How can E-Z isomerism occur if there is restricted rotation about the double bond? Watch

020200
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^^^ This confuses me a little. Can someone explain?

Thanks!
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RickHendricks
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(Original post by 020200)
^^^ This confuses me a little. Can someone explain?

Thanks!
the basis of an E/Z isomerism is that the in E- the group with the larger atomic number are across from each other, and in Z- the group with larger atomic number are in line with each other.

However, if the groups are free to rotate around the C=C bond, then the idea of an E/Z isomerism would not even exist.

Therefore E/Z isomerism only occurs when there is restricted rotation about the C=C, because without that rotation, the groups are free to rotate around the Carbon bond, meaning that there would not be an isomerism in the first place.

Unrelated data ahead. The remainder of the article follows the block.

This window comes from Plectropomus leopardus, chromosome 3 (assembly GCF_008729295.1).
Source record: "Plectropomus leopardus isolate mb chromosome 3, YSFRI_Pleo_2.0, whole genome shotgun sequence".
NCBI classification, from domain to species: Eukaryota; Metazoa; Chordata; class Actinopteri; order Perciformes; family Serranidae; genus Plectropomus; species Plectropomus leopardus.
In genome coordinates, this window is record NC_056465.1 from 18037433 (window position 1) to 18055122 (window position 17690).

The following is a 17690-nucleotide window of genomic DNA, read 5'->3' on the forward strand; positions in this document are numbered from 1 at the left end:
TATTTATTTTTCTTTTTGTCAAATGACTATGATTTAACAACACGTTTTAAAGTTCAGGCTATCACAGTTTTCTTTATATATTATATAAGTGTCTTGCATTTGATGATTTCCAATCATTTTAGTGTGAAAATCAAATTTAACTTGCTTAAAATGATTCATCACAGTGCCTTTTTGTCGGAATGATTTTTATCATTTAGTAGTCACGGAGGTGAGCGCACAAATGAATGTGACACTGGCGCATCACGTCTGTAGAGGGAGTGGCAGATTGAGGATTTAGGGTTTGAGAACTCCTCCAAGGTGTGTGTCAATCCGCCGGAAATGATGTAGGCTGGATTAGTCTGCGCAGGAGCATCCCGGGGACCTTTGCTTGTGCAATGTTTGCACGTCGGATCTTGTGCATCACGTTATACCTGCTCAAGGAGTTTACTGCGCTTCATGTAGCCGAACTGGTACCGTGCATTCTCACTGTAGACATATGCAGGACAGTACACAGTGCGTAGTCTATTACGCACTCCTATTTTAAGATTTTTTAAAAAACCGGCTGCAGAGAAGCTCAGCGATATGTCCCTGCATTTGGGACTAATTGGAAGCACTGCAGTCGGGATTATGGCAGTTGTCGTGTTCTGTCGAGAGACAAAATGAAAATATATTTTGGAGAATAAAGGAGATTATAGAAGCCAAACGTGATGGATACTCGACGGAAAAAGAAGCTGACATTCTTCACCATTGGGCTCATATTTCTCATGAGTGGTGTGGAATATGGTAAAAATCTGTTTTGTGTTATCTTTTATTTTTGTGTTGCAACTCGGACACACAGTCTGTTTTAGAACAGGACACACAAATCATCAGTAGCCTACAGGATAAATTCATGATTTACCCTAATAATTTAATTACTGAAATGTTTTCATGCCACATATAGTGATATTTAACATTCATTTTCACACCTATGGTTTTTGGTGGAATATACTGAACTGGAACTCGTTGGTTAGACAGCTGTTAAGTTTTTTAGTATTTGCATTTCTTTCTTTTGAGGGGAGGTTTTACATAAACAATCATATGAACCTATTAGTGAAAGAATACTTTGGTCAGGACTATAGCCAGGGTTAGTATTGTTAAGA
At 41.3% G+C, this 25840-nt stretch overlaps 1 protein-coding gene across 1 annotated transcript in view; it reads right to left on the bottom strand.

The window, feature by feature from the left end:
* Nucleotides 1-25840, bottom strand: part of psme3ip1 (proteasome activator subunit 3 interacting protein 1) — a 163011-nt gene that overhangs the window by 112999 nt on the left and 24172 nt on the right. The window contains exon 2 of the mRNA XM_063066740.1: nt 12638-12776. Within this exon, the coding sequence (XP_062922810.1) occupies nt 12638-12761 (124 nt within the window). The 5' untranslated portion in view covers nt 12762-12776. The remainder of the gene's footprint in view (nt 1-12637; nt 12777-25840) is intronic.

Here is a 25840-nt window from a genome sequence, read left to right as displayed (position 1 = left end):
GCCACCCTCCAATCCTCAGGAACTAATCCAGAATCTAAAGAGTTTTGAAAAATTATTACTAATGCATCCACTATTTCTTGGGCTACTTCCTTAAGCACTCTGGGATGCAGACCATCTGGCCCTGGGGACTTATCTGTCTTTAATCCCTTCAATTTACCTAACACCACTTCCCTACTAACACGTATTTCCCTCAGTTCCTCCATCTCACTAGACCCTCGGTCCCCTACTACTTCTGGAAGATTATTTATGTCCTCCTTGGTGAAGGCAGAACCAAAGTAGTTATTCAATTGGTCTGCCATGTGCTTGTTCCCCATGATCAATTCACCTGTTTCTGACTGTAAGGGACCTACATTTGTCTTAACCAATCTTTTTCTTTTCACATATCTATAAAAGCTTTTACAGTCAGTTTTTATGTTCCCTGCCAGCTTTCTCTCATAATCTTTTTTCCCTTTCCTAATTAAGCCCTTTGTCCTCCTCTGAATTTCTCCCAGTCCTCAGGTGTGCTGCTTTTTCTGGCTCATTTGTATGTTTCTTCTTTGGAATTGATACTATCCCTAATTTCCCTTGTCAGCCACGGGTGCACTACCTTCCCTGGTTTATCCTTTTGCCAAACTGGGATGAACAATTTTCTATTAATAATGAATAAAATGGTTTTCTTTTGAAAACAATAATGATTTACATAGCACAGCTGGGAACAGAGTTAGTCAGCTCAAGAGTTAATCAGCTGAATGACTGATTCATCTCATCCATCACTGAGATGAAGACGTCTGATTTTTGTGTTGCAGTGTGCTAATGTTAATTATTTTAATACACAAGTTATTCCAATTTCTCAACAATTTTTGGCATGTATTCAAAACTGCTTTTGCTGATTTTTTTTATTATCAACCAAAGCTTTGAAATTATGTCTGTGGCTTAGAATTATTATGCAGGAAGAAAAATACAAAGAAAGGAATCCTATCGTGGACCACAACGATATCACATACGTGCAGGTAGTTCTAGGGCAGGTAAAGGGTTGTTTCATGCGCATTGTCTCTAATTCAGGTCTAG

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charco
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(Original post by 020200)
^^^ This confuses me a little. Can someone explain?

Thanks!
It is because of restricted (no) rotation that both "sides" of the double bond are non-equivalent positions. Think about the four corners of a rectangle ABCD.

A is at the same "end" as B, and C is at the same "end" as D

So there are two possibiities:

1. A is on the same long side as C,
2. A is on the same long side as D.
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020200
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Perfect! Got it. Thanks!
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